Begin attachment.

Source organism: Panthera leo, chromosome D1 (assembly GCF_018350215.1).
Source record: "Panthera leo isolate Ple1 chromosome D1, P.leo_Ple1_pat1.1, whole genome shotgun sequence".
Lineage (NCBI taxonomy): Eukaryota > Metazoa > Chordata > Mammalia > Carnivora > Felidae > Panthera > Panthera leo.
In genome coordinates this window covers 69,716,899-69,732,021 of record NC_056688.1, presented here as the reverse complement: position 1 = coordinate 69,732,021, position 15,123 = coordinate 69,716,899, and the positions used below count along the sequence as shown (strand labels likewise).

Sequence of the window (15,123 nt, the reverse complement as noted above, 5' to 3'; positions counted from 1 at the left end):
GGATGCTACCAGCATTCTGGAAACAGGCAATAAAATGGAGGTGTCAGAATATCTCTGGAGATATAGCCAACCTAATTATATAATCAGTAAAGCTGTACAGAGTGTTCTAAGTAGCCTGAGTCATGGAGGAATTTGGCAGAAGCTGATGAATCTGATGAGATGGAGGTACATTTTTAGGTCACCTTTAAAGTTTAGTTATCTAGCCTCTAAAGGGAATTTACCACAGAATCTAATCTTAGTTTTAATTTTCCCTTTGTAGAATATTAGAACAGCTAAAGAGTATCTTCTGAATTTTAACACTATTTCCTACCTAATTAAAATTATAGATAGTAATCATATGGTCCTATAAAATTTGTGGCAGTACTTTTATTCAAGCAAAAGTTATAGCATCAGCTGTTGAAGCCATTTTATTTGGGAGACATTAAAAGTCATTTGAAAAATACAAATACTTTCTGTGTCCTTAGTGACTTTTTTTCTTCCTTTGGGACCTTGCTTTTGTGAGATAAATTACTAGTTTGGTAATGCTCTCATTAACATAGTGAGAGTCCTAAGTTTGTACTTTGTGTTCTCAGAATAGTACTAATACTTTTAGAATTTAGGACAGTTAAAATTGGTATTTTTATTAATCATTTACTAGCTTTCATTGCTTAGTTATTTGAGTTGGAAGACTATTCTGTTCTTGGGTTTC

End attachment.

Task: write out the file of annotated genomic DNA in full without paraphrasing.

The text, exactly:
Source organism: Panthera leo, chromosome D1 (assembly GCF_018350215.1).
Source record: "Panthera leo isolate Ple1 chromosome D1, P.leo_Ple1_pat1.1, whole genome shotgun sequence".
Lineage (NCBI taxonomy): Eukaryota > Metazoa > Chordata > Mammalia > Carnivora > Felidae > Panthera > Panthera leo.
In genome coordinates this window covers 69,716,899-69,732,021 of record NC_056688.1, presented here as the reverse complement: position 1 = coordinate 69,732,021, position 15,123 = coordinate 69,716,899, and the positions used below count along the sequence as shown (strand labels likewise).

Sequence of the window (15,123 nt, the reverse complement as noted above, 5' to 3'; positions counted from 1 at the left end):
GGATGCTACCAGCATTCTGGAAACAGGCAATAAAATGGAGGTGTCAGAATATCTCTGGAGATATAGCCAACCTAATTATATAATCAGTAAAGCTGTACAGAGTGTTCTAAGTAGCCTGAGTCATGGAGGAATTTGGCAGAAGCTGATGAATCTGATGAGATGGAGGTACATTTTTAGGTCACCTTTAAAGTTTAGTTATCTAGCCTCTAAAGGGAATTTACCACAGAATCTAATCTTAGTTTTAATTTTCCCTTTGTAGAATATTAGAACAGCTAAAGAGTATCTTCTGAATTTTAACACTATTTCCTACCTAATTAAAATTATAGATAGTAATCATATGGTCCTATAAAATTTGTGGCAGTACTTTTATTCAAGCAAAAGTTATAGCATCAGCTGTTGAAGCCATTTTATTTGGGAGACATTAAAAGTCATTTGAAAAATACAAATACTTTCTGTGTCCTTAGTGACTTTTTTTCTTCCTTTGGGACCTTGCTTTTGTGAGATAAATTACTAGTTTGGTAATGCTCTCATTAACATAGTGAGAGTCCTAAGTTTGTACTTTGTGTTCTCAGAATAGTACTAATACTTTTAGAATTTAGGACAGTTAAAATTGGTATTTTTATTAATCATTTACTAGCTTTCATTGCTTAGTTATTTGAGTTGGAAGACTATTCTGTTCTTGGGTTTC